What research says about teaching adults in the RCIA

Aristotle, Socrates, Plato, Confucius, Cicero, and Jesus all have two things in common. They were all great teachers. And they didn’t teach children. Even so, as ancient as society’s emphasis on adult education has been, there is surprising little research on how to effectively educate adults. The first academic studies began to emerge in the 1920s. The research tells us some interesting things about the way adults learn.

Life is an education

You may have heard the phrase, “Experience is the best teacher.” For adults, that turns out to be true. Adults learn through experience. Experience alone won’t always provide expertise, however. The key is to reflect on new experience in a disciplined way, perhaps with the guidance of a mentor, to develop mastery.

Teachers are secondary

This is a bit counter intuitive. When we think of the great teachers of history, we wonder how they could be secondary. But consider the two disciples on the road to Emmaus. When Jesus started to walk with them, they did not immediately turn to him and say, “Lord, teach us.” They first reflected on their recent experience. And even then, they kept on walking, sort of half-listening to what the “stranger” had to say. Even the Risen Christ had to shape his message to fit the experience of his listeners so they would learn effectively.

It’s all about me

When it comes to adults, they are selfish about their learning needs. They do not want to learn what you want them to learn. They certainly don’t want to learn what a textbook or an adult faith formation program wants them to learn. They want to learn what they want to learn. That means our “curriculum”—our topic list or our RCIA sessions—must be built around the needs of the catechumen or candidate.

Where to find resources

One of the most frequently asked questions we get at TeamRCIA is where to find RCIA resources for teaching adults. Researchers tell us the number-one resource for educating adults is their own experience. Our job as RCIA catechists is not, first of all, to teach doctrine. Our first job is to help catechumens and candidates recognize the Risen Christ that is walking along side of them. Once they are aware of having had a significant experience of Christ, we help them reflect on and evaluate that experience. This is where the doctrine comes in. Newbies are prone to misinterpreting their experience. Our task—our vocation—is to guide them to an understanding of their experience that is aligned with the gospel.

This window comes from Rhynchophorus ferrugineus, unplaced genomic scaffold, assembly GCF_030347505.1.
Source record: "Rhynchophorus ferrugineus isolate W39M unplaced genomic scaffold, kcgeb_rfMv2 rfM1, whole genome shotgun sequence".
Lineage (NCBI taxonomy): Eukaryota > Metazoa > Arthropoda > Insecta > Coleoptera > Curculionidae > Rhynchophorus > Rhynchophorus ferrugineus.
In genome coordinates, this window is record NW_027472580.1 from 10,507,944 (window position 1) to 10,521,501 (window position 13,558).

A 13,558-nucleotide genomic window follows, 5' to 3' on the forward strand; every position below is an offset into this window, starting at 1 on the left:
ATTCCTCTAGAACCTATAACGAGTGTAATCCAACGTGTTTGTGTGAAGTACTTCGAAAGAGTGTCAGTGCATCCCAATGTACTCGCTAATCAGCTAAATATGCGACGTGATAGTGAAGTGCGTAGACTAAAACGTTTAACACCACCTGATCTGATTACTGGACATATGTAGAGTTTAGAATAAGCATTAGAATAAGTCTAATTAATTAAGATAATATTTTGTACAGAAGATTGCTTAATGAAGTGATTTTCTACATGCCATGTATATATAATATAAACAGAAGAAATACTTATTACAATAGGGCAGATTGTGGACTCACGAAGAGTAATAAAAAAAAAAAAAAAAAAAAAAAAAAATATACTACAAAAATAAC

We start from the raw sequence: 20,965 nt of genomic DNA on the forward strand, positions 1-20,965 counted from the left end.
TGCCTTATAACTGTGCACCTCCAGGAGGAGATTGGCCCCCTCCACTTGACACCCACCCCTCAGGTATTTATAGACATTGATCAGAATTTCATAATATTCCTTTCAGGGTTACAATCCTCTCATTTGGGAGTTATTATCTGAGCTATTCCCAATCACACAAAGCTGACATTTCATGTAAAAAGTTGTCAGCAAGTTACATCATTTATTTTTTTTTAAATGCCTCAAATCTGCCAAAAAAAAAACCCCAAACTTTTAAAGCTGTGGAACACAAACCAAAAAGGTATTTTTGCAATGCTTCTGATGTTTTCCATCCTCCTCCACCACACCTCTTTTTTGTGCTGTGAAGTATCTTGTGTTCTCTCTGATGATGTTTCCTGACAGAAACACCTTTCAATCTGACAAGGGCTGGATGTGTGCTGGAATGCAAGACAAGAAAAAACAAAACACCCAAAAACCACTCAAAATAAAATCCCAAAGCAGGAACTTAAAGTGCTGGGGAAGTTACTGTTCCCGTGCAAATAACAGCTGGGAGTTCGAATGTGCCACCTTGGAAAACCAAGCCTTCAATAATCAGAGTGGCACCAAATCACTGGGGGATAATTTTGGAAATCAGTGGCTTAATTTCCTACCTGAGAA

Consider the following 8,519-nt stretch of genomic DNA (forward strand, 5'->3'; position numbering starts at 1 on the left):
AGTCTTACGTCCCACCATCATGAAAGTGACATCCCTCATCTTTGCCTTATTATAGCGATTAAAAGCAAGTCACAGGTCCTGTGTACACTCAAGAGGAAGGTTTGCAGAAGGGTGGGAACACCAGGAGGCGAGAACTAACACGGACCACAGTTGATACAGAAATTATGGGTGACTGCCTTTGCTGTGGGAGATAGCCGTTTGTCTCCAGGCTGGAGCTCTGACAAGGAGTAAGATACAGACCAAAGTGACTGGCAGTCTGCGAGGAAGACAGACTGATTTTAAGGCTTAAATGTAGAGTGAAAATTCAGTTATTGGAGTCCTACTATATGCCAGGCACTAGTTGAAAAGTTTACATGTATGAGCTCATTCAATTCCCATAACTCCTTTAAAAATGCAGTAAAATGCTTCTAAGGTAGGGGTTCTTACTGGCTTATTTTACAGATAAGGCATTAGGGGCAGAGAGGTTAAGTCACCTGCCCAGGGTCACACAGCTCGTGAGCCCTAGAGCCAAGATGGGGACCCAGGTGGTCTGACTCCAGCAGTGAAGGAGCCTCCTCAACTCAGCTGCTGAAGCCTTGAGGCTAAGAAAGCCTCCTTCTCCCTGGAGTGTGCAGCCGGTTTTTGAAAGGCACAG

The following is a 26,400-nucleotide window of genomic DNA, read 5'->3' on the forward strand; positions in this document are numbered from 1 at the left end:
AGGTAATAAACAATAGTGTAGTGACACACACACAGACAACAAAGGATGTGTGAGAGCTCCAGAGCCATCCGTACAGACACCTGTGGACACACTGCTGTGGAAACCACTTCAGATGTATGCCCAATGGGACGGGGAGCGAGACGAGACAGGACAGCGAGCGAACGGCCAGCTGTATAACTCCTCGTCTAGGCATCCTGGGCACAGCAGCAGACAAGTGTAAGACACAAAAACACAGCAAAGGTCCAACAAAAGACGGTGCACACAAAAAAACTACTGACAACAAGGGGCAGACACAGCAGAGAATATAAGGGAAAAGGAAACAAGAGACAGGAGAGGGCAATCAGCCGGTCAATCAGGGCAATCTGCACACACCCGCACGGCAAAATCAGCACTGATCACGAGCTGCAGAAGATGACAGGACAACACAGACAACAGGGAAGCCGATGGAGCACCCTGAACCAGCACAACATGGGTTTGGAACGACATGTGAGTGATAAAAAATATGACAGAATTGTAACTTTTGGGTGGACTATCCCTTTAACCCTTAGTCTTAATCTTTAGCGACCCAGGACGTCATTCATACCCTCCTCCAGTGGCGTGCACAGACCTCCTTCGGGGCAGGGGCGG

The 1970s called, and they want their teaching method back

Some people worry that this style of teaching is a regression to an “I’m okay, you’re okay” model of faith formation that was popular right after Vatican II. Let’s clear up a few things first. Some of our worries about such things are overblown.  The “lost generation,” if there is such a thing, is my generation—the baby boomers. Percentage-wise, there are more boomers in church than there are younger generations who were raised with “Catechism-conformed” resources.

And more significantly, all the conversation about the faults of our early catechetical efforts has to do with teaching Catholic children. We have very little experience with teaching unbaptized and uncatechized adults.

The Alpha and Omega teaching method

Finally, to say we are using adult experience as a starting point is not to say that is our ending point. If an adult has had a significant experience of the Risen Christ—as the disciples on the road to Emmaus did—his or her heart will be burning with questions about what that experience means. And when a catechumen or candidate has those questions, RCIA catechists can help them find the answers. An effective RCIA formation process both begins and ends with the Risen Christ.

See also these related articles:

  1. How do priests learn about the principles of the catechumenate?
  2. What does Lent have to offer the baptized candidates?
  3. Why is it important that the baptized candidates participate in the liturgy?